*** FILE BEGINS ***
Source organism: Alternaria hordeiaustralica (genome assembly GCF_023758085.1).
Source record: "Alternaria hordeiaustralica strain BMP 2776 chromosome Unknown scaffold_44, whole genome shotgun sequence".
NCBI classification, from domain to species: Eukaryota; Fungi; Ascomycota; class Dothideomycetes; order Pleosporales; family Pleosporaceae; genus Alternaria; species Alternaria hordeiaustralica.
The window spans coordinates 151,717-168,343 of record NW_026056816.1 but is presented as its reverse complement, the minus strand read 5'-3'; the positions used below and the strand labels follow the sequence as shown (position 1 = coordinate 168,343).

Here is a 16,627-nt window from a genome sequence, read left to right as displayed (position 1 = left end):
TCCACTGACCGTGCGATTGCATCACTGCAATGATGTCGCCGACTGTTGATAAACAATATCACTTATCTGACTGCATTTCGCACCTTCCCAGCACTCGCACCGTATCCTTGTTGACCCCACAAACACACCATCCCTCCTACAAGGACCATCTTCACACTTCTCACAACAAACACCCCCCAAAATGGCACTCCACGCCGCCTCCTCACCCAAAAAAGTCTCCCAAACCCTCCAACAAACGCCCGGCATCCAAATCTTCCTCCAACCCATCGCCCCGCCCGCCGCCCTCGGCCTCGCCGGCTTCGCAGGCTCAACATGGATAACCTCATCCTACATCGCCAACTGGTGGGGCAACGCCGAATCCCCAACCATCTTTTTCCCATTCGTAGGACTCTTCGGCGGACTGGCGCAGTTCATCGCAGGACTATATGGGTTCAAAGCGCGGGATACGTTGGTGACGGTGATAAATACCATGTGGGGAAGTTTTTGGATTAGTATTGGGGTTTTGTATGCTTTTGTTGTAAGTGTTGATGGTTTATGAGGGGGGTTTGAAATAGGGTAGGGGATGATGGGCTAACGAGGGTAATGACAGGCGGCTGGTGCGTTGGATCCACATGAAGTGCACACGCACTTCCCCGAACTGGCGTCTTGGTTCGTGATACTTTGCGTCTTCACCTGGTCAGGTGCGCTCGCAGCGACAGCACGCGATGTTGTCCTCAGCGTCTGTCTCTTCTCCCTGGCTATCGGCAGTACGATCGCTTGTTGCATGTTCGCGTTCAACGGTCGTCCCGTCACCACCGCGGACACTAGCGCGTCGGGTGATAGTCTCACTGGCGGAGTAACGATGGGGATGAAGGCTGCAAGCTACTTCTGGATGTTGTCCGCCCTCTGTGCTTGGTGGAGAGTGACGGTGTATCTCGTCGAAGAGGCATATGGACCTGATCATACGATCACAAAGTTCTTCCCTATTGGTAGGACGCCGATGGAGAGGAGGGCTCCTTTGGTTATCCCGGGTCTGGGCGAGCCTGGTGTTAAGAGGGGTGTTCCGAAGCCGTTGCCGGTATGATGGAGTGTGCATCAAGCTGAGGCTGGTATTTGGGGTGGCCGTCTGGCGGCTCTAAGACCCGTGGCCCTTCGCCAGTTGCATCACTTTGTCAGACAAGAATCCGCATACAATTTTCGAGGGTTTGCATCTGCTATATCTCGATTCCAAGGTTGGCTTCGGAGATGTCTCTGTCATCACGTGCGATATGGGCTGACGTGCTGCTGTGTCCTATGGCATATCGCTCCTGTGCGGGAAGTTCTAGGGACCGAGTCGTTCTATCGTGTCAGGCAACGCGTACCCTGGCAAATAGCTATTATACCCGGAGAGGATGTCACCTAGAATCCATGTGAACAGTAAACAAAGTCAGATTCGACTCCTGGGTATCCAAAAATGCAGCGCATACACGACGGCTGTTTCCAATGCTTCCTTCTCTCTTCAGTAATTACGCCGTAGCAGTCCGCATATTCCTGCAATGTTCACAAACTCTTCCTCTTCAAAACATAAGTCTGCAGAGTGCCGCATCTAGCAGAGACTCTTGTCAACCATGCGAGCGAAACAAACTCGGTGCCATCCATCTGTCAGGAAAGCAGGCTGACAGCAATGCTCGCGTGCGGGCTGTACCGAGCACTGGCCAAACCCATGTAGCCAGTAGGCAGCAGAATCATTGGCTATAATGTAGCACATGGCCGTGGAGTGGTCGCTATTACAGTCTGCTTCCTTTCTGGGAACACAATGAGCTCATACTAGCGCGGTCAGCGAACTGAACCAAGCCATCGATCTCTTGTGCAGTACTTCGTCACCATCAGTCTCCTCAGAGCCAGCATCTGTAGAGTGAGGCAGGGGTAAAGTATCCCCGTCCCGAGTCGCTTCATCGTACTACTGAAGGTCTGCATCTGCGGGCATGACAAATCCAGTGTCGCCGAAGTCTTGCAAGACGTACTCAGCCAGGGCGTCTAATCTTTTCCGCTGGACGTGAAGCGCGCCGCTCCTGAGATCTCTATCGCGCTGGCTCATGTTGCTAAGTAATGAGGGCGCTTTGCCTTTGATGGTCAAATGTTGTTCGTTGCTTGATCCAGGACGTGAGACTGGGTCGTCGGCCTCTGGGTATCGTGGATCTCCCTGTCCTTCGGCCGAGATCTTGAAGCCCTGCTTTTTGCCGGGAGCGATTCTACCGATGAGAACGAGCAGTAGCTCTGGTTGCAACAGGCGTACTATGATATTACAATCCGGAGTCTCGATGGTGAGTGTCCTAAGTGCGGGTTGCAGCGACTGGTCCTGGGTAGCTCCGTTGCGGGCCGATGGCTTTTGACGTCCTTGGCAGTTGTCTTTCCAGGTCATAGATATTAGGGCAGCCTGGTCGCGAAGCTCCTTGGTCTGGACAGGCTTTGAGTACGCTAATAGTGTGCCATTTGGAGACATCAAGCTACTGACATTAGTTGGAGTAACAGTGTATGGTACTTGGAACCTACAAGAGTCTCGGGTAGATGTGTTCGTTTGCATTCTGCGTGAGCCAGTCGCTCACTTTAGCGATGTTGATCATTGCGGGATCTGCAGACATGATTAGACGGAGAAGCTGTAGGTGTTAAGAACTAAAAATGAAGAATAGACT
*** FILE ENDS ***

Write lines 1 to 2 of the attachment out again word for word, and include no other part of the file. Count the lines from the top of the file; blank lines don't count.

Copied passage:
Source organism: Alternaria hordeiaustralica (genome assembly GCF_023758085.1).
Source record: "Alternaria hordeiaustralica strain BMP 2776 chromosome Unknown scaffold_44, whole genome shotgun sequence".